Adversarially Robust Learning Could Leverage Computational Hardness.
Proceedings of the 31st International Conference on Algorithmic Learning Theory, PMLR 117:364-385, 2020.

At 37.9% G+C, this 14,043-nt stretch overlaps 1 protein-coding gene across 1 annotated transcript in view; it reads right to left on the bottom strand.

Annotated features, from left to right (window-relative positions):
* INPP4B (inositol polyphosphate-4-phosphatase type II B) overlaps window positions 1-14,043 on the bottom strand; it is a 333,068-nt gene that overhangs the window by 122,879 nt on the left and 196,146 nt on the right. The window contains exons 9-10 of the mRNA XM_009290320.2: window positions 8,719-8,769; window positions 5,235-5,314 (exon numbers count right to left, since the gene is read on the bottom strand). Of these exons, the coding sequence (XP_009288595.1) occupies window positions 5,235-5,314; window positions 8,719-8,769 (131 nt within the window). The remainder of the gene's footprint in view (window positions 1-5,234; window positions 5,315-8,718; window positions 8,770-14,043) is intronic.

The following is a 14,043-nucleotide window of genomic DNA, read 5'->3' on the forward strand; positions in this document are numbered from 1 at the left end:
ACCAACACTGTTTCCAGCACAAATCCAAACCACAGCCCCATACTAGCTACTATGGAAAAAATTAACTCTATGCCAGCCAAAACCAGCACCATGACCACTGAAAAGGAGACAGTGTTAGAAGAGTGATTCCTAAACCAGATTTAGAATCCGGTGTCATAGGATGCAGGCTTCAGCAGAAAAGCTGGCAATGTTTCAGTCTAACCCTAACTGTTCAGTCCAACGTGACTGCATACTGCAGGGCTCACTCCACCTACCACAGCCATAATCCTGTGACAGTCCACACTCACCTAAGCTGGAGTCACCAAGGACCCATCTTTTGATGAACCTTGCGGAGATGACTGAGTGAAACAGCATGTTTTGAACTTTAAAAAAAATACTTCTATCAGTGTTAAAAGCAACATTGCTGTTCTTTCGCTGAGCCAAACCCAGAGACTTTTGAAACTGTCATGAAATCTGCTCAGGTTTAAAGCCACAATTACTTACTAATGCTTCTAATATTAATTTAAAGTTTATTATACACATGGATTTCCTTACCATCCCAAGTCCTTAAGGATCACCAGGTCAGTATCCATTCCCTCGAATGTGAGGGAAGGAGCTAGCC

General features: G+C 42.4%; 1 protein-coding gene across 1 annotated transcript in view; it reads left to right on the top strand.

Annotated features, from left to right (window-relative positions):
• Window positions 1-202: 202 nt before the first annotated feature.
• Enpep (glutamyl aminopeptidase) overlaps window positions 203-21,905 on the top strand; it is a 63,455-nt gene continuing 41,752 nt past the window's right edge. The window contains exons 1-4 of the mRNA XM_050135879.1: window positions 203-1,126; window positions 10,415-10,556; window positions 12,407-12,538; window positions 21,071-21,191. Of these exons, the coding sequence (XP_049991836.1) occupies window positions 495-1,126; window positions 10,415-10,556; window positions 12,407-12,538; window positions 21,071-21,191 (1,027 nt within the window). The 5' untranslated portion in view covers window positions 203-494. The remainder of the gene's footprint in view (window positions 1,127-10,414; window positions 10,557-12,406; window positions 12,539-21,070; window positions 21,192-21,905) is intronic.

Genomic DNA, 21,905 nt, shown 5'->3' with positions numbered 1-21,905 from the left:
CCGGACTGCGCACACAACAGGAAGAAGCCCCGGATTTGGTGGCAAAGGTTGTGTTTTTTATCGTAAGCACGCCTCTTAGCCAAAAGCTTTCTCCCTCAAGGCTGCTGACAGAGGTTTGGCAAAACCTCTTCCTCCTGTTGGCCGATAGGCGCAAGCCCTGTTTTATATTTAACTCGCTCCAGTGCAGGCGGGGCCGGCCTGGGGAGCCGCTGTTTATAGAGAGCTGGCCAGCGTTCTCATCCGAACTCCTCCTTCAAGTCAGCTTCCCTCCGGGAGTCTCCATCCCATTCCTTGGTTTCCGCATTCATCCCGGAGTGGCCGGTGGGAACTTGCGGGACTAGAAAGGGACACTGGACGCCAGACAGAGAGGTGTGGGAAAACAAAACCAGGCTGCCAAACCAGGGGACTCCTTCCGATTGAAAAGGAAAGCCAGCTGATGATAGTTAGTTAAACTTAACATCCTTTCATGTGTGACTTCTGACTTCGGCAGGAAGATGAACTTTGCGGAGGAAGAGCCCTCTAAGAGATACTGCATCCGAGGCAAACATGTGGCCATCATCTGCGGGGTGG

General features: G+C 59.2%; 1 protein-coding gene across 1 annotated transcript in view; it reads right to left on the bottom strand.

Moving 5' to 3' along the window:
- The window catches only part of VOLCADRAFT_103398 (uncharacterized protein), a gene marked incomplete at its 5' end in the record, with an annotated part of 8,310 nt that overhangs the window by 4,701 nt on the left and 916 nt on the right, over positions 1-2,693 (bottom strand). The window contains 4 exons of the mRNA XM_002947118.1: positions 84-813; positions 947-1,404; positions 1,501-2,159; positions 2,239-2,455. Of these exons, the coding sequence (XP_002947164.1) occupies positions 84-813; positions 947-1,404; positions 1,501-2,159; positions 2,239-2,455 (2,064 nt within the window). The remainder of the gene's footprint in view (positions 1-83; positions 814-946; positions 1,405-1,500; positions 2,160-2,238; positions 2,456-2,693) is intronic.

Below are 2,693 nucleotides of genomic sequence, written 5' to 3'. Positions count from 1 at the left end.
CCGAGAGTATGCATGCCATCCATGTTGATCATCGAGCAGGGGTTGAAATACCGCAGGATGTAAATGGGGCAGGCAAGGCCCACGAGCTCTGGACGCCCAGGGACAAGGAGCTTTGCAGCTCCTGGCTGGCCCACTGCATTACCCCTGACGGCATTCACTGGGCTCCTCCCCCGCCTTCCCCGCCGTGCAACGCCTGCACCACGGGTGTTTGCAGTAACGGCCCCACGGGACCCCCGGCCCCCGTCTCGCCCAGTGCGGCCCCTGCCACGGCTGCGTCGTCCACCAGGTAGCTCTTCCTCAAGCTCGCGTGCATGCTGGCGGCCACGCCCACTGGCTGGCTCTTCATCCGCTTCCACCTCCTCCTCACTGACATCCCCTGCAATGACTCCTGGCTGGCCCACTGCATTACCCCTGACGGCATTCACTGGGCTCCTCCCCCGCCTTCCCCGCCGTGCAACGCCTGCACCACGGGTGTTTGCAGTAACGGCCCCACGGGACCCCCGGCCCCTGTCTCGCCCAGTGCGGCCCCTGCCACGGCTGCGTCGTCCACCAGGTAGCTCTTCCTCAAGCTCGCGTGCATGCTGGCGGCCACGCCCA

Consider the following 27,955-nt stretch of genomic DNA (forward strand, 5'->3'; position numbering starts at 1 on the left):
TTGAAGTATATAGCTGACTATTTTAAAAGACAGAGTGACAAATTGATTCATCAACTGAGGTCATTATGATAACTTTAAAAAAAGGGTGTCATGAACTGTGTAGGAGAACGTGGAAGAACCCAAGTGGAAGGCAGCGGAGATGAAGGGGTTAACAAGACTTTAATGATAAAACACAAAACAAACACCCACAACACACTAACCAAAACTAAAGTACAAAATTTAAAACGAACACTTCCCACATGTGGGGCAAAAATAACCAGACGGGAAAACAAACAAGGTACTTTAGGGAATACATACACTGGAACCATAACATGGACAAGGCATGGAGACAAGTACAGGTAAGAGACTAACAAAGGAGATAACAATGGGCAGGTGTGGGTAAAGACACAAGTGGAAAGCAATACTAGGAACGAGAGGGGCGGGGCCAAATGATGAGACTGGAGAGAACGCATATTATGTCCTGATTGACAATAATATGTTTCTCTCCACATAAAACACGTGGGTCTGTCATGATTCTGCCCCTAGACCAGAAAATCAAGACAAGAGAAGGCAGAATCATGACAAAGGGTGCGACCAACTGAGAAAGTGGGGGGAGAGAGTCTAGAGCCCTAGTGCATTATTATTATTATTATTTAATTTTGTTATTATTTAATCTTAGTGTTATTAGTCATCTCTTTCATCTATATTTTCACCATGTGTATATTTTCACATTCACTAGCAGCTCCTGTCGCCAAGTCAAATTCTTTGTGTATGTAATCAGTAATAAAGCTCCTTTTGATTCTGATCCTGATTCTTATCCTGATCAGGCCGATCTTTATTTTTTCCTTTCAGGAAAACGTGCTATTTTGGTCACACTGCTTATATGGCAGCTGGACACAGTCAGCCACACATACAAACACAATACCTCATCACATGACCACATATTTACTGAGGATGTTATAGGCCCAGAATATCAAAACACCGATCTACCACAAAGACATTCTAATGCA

Over recent years, devising classification algorithms that are robust to adversarial perturbations has emerged as a challenging problem. In particular, deep neural nets (DNNs) seem to be susceptible to small imperceptible changes over test instances. However, the line of work in provable robustness, so far, has been focused on information theoretic robustness, ruling out even the existence of any adversarial examples. In this work, we study whether there is a hope to benefit from algorithmic nature of an attacker that searches for adversarial examples, and ask whether there is any learning task for which it is possible to design classifiers that are only robust against polynomial-time adversaries. Indeed, numerous cryptographic tasks (e.g. encryption of long messages) can only be secure against computationally bounded adversaries, and are indeed impossible for computationally unbounded attackers. Thus, it is natural to ask if the same strategy could help robust learning. We show that computational limitation of attackers can indeed be useful in robust learning by demonstrating the possibility of a classifier for some learning task for which computational and information theoretic adversaries of bounded perturbations have very different power. Namely, while computationally unbounded adversaries can attack successfully and find adversarial examples with small perturbation, polynomial time adversaries are unable to do so unless they can break standard cryptographic hardness assumptions. Our results, therefore, indicate that perhaps a similar approach to cryptography (relying on computational hardness) holds promise for achieving computationally robust machine learning. On the reverse directions, we also show that the existence of such learning task in which computational robustness beats information theoretic robustness requires computational hardness by implying (average-case) hardness of NP.